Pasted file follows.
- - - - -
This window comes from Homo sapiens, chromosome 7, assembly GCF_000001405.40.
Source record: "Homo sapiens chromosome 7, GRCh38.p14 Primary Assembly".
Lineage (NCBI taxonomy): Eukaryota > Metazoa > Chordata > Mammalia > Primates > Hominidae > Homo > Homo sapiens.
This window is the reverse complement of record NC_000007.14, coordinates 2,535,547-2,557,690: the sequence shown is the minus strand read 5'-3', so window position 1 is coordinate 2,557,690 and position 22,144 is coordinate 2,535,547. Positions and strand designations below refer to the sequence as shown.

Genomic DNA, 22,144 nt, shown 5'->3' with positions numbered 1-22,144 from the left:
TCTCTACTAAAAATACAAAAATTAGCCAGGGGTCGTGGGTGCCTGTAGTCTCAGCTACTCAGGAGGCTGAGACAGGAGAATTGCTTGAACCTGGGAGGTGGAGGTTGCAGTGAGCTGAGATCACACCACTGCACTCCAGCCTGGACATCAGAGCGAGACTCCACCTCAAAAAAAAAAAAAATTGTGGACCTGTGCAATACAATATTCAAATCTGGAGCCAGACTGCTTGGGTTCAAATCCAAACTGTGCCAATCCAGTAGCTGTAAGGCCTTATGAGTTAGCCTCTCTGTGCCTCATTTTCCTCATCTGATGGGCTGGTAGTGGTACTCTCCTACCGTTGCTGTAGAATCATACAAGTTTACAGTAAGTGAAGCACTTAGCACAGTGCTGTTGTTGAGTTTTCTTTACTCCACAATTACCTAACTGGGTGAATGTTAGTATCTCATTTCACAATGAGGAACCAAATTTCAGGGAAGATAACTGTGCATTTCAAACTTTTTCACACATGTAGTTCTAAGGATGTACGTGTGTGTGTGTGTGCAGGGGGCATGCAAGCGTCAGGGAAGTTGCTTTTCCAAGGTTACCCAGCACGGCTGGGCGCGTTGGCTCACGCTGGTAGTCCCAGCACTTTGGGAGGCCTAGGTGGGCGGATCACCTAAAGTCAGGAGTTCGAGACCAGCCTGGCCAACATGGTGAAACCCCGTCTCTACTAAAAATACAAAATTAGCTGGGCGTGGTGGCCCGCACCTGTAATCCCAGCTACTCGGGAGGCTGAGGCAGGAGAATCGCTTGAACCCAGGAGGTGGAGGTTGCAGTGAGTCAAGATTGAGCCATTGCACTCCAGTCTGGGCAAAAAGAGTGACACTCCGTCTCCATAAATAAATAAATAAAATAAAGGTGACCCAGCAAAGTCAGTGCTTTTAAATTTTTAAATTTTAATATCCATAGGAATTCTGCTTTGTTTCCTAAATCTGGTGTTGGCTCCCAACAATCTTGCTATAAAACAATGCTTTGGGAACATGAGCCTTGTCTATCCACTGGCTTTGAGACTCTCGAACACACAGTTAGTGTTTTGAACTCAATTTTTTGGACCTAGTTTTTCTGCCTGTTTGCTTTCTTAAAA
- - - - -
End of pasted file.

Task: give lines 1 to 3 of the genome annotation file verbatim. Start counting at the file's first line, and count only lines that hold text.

This window comes from Homo sapiens, chromosome 7, assembly GCF_000001405.40.
Source record: "Homo sapiens chromosome 7, GRCh38.p14 Primary Assembly".
Lineage (NCBI taxonomy): Eukaryota > Metazoa > Chordata > Mammalia > Primates > Hominidae > Homo > Homo sapiens.